In the early twentieth century, there was an exodus out of Europe.
George, my paternal grandfather, looked around England, where the family had been since the eleventh century, and decided that a national fdecline had begun.
Although England was still very much an empire, it had fallen into the decline that ancient Rome had experienced before it. Where it had once expanded its possessions and profited from them, it was now spending millions of pounds maintaining them. The less profitable colonies were becoming a liability and the more profitable ones were breaking away.
In addition, the British class structure was beginning to break down. The ruling class were becoming lazy and unproductive and, increasingly, were bleeding the lower classes in order to continually expand their own idle privilege.
Worse, Britain had fallen into a seemingly never-ending series of wars. Wars have always impoverished countries, creating the necessity of increased taxation. And in the early twentieth century, all of Europe was spoiling for a war that was to become the “Great War.”
Historically, these conditions always have led to decline in a nation or empire, leaving the new generation of adults with a worse future than their antecedents had had.
Greater Opportunity Elsewhere
And so, after careful consideration, George came to the conclusion that, as a young, educated gentleman of twenty-four, he would take his new wife off to the “New World.”
His purpose was to leave the decaying empire to pursue greater opportunity elsewhere.
Meanwhile, my maternal grandfather, Michael, had also joined the Big Skedaddle. His family were from the UK, although he was then living in Russia.
But Russia was also displaying the telltale signs of the fall of Rome.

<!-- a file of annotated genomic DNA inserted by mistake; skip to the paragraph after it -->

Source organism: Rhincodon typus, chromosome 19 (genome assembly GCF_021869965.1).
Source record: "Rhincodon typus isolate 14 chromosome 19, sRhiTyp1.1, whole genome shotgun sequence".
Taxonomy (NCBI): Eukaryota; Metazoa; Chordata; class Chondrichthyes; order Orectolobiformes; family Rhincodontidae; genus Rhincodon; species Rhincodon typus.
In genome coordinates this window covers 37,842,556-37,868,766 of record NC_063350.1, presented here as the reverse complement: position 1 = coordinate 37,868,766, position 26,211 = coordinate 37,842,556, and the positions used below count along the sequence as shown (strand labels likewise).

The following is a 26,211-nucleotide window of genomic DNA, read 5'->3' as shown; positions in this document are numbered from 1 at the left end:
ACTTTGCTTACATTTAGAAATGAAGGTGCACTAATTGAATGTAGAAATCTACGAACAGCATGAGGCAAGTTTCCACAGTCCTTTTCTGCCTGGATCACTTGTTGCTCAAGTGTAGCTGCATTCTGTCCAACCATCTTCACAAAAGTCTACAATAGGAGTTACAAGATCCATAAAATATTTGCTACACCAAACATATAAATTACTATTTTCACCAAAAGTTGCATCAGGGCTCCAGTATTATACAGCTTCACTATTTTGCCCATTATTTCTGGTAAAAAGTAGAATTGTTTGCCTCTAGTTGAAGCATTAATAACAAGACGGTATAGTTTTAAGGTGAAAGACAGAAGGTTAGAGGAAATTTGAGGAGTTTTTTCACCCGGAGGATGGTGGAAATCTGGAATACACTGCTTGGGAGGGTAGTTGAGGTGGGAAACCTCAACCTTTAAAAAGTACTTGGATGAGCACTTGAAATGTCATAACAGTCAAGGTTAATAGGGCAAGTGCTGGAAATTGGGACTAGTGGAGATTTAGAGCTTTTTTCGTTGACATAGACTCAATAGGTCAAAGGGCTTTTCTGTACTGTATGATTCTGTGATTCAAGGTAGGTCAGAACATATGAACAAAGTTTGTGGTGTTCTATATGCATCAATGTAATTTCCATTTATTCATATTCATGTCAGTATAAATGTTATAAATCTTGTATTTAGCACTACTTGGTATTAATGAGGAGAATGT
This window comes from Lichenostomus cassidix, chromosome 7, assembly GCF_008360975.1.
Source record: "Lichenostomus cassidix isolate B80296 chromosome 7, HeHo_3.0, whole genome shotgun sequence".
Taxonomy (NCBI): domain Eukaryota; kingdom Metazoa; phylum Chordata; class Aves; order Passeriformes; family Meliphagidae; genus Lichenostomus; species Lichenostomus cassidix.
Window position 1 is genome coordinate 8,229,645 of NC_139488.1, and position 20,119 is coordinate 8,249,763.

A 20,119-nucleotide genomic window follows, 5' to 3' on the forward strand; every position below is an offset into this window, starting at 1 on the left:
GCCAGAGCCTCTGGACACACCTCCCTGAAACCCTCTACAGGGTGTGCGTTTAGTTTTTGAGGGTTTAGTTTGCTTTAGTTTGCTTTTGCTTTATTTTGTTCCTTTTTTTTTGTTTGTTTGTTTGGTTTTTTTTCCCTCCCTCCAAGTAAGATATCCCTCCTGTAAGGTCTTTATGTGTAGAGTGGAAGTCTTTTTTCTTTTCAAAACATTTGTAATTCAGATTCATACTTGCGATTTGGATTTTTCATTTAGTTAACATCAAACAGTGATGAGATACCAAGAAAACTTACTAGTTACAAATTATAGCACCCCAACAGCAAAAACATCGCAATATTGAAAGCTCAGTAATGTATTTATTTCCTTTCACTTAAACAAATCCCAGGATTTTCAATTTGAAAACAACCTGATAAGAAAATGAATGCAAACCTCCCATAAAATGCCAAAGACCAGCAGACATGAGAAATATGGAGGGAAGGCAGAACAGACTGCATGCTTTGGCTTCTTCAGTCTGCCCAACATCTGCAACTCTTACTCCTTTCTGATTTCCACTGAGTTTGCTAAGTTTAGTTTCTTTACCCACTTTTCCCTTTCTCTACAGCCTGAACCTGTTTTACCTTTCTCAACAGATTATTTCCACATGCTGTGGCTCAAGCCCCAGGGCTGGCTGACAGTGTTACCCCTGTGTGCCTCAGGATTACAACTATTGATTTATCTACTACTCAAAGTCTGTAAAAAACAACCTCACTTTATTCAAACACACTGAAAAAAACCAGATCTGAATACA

Under the czar (the Russian translation of the Roman title “caesar”), the ruling class were becoming lazy and unproductive and, increasingly, were bleeding the lower classes in order to continually expand their own idle privilege.
Worse, Russia had pursued wars with the Turks, the Chinese and the Japanese. It had all become too much for the average Russian peasant to tolerate, and in 1917, revolution had broken out.
Although the majority of Russians had great hope for positive change after the revolution, it soon became obvious that the new communist government was far more repressive than the czar had been. Along with the pre-existing poverty came an unprecedented loss of basic freedoms.
Greater Freedom Elsewhere
And so, after careful consideration, Michael came to the conclusion that he should take himself off to the “New World.”
His purpose was to leave the decaying empire to pursue greater freedom elsewhere.
Both of the men above were part of a major exodus from Europe – the Big Skedaddle – people travelling on steam ships, understanding that they were unlikely ever to return. One sought opportunity; the other sought freedom. Each found what he was seeking in the “New World.”
And at this point in the two tales, we perceive a happy ending. They each found a home in a former British colony where there was greater opportunity and freedom.